We warned against changing hands too prematurely. At the same time, you need to be realistic, and if your hand isn’t progressing, drastic action may be necessary! Obviously, you’d need to give yourself enough time to build on your new hand, so this mid-game section is the right time to pivot, if you need to.

If you've played wisely, you will already have a "plan B" option ready and waiting, in case your initial choice fails to flourish.  

Here are a few reasons which might prompt you to switch your plan at this mid-game stage:

  • If one or more of your crucial tiles have yet to make an appearance. This may indicate that another player is collecting those same tiles (maybe even playing the same hand)
  • If several of your crucial tiles have already been discarded and you were not in a position to pick them up. This could be because they were part of a pair, or that you did not have enough of those tiles in your hand at the time, and/or you lacked jokers to make up the shortfall. You may also have been working towards a concealed hand where it’s not possible to claim a discard
  • A player exposes crucial tiles you were waiting for. This is especially true if you require a pair or single tile
  • You're waiting for a tile to complete a pair and the third instance of this tile has just been discarded. This effectively renders your initial hand choice unachievable and you must pivot in this case
  • You made a mistake. For instance, you exposed part of a concealed hand, exposed the wrong combination (eg, a kong instead of a pung), or realized you're playing a hand that does not actually exist on the current card - perhaps it was a hand on the previous year's card.

While changing to a different hand is sometimes necessary and even wise, refrain from changing repeatedly, as this will likely lead to confusion and probably loss. Definitely have a backup hand for as long as it’s possible to do so, but when this is no longer an option you’ll need to put all your eggs into one basket and just run with it!


As the end of the game draws closer, a more defensive approach is required.

Be very careful with your discards

As the last wall gets progressively shorter, the stakes for bad discard choices are higher. Be particularly wary of discarding a tile that has not been discarded before (someone is likely collecting these!), as well as flowers and soaps (which may be used as single tiles in year hands).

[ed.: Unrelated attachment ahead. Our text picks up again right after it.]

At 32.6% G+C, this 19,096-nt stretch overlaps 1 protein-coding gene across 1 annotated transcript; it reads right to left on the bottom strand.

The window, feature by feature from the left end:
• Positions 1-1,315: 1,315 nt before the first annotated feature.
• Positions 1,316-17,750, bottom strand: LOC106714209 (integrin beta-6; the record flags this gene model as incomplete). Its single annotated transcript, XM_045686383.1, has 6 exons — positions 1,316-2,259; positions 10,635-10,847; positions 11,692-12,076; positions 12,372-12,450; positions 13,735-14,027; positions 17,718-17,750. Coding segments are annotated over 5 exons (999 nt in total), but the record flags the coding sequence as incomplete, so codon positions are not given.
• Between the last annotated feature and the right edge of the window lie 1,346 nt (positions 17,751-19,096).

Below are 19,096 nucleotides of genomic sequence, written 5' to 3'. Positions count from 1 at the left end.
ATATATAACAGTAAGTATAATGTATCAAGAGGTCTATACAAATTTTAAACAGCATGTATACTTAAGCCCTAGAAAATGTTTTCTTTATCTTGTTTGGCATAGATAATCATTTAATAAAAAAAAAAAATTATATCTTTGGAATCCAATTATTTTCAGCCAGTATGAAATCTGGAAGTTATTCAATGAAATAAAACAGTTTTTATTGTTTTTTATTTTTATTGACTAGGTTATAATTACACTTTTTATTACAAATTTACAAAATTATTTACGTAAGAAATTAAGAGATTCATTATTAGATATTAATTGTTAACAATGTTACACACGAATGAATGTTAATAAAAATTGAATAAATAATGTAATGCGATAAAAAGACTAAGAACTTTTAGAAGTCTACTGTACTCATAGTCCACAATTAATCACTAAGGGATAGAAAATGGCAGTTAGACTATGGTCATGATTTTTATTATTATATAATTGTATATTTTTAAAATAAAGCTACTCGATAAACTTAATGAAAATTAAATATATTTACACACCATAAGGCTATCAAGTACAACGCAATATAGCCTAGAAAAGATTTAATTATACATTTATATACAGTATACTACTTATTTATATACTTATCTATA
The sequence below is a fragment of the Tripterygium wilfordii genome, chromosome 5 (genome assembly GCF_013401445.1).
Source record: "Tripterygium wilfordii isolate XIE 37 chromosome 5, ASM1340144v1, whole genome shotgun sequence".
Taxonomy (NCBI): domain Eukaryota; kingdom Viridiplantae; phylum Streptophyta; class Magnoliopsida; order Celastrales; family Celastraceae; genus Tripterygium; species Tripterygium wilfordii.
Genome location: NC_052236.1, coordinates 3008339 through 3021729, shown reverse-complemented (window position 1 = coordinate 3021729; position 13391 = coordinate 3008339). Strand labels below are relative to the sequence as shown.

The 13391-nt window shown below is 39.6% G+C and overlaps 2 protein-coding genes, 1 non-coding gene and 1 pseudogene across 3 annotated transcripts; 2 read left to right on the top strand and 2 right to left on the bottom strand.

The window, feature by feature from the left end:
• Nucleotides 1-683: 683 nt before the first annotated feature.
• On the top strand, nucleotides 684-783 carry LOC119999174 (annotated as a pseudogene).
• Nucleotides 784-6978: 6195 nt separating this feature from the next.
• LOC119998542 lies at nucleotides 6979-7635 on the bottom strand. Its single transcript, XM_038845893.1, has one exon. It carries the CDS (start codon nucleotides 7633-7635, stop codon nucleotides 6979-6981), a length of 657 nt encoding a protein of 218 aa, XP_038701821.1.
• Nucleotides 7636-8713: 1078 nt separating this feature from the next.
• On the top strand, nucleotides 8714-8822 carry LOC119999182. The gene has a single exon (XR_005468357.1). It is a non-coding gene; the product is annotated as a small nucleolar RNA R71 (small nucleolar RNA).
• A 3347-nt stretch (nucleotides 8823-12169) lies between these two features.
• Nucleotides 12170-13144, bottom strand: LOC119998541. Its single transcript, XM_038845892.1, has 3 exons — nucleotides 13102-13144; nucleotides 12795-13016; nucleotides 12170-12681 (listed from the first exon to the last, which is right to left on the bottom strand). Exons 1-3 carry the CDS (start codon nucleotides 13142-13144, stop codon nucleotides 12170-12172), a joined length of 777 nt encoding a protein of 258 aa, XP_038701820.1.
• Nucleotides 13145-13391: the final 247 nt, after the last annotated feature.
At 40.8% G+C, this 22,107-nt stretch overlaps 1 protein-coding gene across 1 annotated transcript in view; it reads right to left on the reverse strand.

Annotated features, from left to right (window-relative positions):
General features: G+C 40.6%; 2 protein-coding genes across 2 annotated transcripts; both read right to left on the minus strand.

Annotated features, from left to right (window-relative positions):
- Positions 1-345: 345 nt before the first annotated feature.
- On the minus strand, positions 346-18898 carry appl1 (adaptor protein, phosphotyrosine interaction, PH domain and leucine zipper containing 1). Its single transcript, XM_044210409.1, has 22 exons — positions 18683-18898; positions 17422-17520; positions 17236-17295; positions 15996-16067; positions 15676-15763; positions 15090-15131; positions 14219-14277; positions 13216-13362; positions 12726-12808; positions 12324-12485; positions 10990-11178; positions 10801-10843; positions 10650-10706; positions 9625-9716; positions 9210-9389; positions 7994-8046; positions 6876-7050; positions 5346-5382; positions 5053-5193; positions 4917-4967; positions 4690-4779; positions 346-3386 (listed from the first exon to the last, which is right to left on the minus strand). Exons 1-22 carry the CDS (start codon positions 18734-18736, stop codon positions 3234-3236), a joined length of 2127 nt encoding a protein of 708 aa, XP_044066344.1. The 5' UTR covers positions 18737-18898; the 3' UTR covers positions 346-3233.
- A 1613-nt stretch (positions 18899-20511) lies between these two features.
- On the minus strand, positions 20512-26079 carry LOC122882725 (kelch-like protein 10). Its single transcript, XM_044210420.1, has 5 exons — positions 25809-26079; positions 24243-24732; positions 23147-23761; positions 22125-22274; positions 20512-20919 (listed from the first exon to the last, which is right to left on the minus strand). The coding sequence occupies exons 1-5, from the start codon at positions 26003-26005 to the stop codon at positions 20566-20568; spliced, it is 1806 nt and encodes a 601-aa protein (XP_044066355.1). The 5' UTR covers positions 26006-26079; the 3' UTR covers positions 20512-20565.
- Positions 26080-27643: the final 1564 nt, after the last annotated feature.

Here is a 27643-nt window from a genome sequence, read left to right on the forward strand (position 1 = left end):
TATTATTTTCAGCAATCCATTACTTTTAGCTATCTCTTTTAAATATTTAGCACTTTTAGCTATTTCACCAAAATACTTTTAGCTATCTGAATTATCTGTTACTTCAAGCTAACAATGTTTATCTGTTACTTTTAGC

By this stage of the game, you should either know, or have a very good idea of the hands your opponents are playing. Avoid discarding tiles you think someone else needs to win the game (these are often referred to as “hot tiles”). There will be times when you have only one tile you can discard and you suspect it is another player's Mah Jongg tile. The right approach depends on how certain you are that this is their final tile. If you're sure, then the best course of action is to break up your own hand and discard a tile that you believe would be of no use to any of your opponents. If you're not totally sure, it's a gamble and the decision will depend on your style, how risk-averse you are, and how close you are to Mah Jongg yourself. There is no prize for coming second in a game of Mah Jongg!

If you're dead

If you realize there's no way you can win at this late stage of the game, then you should switch to full defensive mode and do everything you can to prevent your opponents from winning. Again, you should have a very good idea of each player's hand at this stage, so be sure to discard only tiles that you know they do not need. Do your best to keep your body language under control as you offload these tiles. You don’t want anyone to guess that you’re breaking up your hand! This is also the time to discard any jokers that you may have. A joker is an extremely safe discard option towards the end of the game. Obviously, once you start discarding jokers your opponents will guess that you’ve broken your hand, so it’s best to leave this until last, as long as you have other safe options to discard.